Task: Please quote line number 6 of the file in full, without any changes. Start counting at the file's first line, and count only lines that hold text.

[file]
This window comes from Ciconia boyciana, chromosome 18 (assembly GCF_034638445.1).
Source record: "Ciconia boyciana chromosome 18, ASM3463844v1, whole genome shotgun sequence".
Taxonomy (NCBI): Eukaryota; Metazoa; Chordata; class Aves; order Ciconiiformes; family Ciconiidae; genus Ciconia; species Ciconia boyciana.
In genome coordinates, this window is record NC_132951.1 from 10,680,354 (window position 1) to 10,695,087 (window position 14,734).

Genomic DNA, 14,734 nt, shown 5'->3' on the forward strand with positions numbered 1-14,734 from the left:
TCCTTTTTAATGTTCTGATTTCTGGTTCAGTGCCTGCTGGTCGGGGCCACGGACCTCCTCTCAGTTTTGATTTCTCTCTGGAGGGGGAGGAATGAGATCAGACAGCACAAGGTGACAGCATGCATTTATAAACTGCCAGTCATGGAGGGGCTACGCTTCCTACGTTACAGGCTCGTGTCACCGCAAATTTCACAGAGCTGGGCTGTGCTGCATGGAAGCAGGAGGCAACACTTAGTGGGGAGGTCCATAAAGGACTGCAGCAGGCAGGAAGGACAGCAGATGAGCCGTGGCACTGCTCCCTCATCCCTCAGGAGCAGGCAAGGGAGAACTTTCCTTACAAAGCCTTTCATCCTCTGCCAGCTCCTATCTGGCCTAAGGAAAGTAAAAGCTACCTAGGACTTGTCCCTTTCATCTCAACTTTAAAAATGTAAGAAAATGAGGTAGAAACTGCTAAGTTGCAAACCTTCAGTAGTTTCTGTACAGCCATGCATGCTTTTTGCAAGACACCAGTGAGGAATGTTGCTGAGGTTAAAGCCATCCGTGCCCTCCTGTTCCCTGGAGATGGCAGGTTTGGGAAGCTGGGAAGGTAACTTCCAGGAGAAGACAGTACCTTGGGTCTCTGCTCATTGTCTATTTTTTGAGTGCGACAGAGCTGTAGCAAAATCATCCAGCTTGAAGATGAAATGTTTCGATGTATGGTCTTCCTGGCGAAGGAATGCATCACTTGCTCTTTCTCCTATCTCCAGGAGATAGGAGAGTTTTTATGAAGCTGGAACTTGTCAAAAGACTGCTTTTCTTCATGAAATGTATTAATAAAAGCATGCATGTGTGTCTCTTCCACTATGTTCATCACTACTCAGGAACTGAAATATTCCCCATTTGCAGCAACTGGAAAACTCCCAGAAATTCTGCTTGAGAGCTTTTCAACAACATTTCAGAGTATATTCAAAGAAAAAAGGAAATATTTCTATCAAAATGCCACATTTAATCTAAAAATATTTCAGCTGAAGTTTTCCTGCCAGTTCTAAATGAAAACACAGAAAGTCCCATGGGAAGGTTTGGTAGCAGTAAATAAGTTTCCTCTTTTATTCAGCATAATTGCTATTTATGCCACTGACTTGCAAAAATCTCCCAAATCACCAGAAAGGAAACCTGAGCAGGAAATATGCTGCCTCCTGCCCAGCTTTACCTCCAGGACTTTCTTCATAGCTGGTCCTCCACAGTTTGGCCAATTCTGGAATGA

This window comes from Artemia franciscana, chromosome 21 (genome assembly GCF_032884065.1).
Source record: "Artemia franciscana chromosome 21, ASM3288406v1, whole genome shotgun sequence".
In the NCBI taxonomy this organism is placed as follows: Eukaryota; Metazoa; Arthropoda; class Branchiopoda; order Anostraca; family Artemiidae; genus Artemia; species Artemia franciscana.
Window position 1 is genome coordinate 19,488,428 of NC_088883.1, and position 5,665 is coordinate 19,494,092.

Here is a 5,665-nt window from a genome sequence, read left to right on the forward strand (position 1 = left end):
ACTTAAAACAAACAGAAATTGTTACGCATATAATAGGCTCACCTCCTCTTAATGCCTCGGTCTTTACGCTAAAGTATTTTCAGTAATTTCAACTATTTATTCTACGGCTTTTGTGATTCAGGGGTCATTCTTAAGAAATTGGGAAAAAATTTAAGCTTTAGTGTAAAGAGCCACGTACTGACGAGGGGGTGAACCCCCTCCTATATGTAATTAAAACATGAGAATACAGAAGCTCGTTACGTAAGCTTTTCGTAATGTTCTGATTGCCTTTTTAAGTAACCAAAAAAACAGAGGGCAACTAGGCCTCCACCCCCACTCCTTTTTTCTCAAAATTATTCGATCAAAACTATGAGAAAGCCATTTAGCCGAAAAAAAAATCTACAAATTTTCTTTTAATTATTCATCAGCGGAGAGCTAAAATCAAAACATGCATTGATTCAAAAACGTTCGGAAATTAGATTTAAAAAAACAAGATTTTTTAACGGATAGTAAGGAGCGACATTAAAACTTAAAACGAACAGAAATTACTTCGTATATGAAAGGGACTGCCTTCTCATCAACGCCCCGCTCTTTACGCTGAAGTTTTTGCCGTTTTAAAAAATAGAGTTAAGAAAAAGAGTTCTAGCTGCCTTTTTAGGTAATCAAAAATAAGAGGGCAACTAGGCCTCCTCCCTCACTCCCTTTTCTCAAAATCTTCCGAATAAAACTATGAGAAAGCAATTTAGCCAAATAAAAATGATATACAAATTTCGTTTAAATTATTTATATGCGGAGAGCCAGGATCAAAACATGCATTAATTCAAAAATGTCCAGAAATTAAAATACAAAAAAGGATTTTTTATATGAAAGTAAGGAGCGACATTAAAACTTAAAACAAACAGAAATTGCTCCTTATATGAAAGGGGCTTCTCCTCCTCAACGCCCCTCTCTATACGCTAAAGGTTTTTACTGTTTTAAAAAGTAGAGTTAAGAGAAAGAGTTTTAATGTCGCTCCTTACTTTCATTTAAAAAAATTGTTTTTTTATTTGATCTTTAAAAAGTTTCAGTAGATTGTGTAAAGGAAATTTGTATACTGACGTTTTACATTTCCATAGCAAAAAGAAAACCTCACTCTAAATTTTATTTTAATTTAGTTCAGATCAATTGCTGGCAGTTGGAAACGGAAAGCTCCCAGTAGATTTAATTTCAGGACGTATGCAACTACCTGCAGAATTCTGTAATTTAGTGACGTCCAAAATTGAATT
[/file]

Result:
TCCTTTTTAATGTTCTGATTTCTGGTTCAGTGCCTGCTGGTCGGGGCCACGGACCTCCTCTCAGTTTTGATTTCTCTCTGGAGGGGGAGGAATGAGATCAGACAGCACAAGGTGACAGCATGCATTTATAAACTGCCAGTCATGGAGGGGCTACGCTTCCTACGTTACAGGCTCGTGTCACCGCAAATTTCACAGAGCTGGGCTGTGCTGCATGGAAGCAGGAGGCAACACTTAGTGGGGAGGTCCATAAAGGACTGCAGCAGGCAGGAAGGACAGCAGATGAGCCGTGGCACTGCTCCCTCATCCCTCAGGAGCAGGCAAGGGAGAACTTTCCTTACAAAGCCTTTCATCCTCTGCCAGCTCCTATCTGGCCTAAGGAAAGTAAAAGCTACCTAGGACTTGTCCCTTTCATCTCAACTTTAAAAATGTAAGAAAATGAGGTAGAAACTGCTAAGTTGCAAACCTTCAGTAGTTTCTGTACAGCCATGCATGCTTTTTGCAAGACACCAGTGAGGAATGTTGCTGAGGTTAAAGCCATCCGTGCCCTCCTGTTCCCTGGAGATGGCAGGTTTGGGAAGCTGGGAAGGTAACTTCCAGGAGAAGACAGTACCTTGGGTCTCTGCTCATTGTCTATTTTTTGAGTGCGACAGAGCTGTAGCAAAATCATCCAGCTTGAAGATGAAATGTTTCGATGTATGGTCTTCCTGGCGAAGGAATGCATCACTTGCTCTTTCTCCTATCTCCAGGAGATAGGAGAGTTTTTATGAAGCTGGAACTTGTCAAAAGACTGCTTTTCTTCATGAAATGTATTAATAAAAGCATGCATGTGTGTCTCTTCCACTATGTTCATCACTACTCAGGAACTGAAATATTCCCCATTTGCAGCAACTGGAAAACTCCCAGAAATTCTGCTTGAGAGCTTTTCAACAACATTTCAGAGTATATTCAAAGAAAAAAGGAAATATTTCTATCAAAATGCCACATTTAATCTAAAAATATTTCAGCTGAAGTTTTCCTGCCAGTTCTAAATGAAAACACAGAAAGTCCCATGGGAAGGTTTGGTAGCAGTAAATAAGTTTCCTCTTTTATTCAGCATAATTGCTATTTATGCCACTGACTTGCAAAAATCTCCCAAATCACCAGAAAGGAAACCTGAGCAGGAAATATGCTGCCTCCTGCCCAGCTTTACCTCCAGGACTTTCTTCATAGCTGGTCCTCCACAGTTTGGCCAATTCTGGAATGA